Channel 4 Learning



For teachers:
Worksheets
Image bank
Web links
Search
Print page
Geography Essentials logo
Home
What's the big idea?
Activities for home
FAQs
Quiz
Geography A-Z
Quick menuPeople and placesThe environmentYour local area
Village settlers: QCA Unit 9
 

Settlers are people who leave one country and settle in another. The Romans, Saxons and Vikings were among the first to settle in Britain. Originally they came as invaders but decided to stay because they liked it so much.

When these people looked for a place to live they asked themselves: 'Where can we grow our crops?'; 'How can we make ourselves safe?'; 'How can we travel from one place to another quickly?'; 'Where can we get material to build our houses?'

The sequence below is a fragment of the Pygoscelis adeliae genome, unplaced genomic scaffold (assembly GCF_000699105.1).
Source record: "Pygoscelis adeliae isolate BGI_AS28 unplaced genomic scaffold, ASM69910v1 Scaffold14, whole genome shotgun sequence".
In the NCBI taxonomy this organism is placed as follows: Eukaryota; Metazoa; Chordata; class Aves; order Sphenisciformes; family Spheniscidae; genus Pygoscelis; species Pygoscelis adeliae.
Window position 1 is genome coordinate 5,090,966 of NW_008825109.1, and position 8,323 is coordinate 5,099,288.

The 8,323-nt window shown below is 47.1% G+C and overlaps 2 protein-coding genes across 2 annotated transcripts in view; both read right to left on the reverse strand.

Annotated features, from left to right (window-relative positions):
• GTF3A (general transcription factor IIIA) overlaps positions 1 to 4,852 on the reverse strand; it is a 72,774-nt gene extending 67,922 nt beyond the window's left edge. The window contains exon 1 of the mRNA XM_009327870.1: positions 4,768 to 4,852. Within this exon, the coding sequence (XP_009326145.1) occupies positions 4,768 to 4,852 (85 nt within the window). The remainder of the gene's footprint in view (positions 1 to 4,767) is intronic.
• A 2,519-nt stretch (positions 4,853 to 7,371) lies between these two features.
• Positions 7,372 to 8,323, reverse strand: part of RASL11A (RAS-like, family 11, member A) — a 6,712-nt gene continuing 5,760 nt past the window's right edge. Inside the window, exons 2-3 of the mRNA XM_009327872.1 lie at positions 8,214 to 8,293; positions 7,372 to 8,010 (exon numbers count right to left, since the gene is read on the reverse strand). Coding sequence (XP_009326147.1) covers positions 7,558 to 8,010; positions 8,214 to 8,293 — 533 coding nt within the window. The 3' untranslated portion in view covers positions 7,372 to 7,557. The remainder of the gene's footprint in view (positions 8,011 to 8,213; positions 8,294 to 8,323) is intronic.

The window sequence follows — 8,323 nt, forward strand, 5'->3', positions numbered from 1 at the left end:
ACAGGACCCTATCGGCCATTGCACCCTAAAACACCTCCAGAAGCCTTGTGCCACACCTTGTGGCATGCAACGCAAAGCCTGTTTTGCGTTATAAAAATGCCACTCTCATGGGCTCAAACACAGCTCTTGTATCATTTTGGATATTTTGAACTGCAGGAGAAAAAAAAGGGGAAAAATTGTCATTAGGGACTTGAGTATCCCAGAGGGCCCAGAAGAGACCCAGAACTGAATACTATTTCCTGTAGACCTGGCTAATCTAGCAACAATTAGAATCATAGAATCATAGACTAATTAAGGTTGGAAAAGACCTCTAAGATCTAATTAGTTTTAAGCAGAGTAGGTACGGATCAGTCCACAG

All settlements are built near to a water supply. Water was needed to drink, wash and cook. Often villages grew up where the river was shallow and could be crossed on foot. Such places are called fords. Other places grew up where the first bridges were built. Large ports grew up near the mouths of rivers where sheltered harbours could be built for ships.

In time, settlements became joined up as people needed to visit and trade with each other. Look on a map for links between settlements. These may not only be roads, but also ancient bridleways and footpaths. Roman roads are often very straight. They were expertly engineered and built for military purposes. Many are still in use today.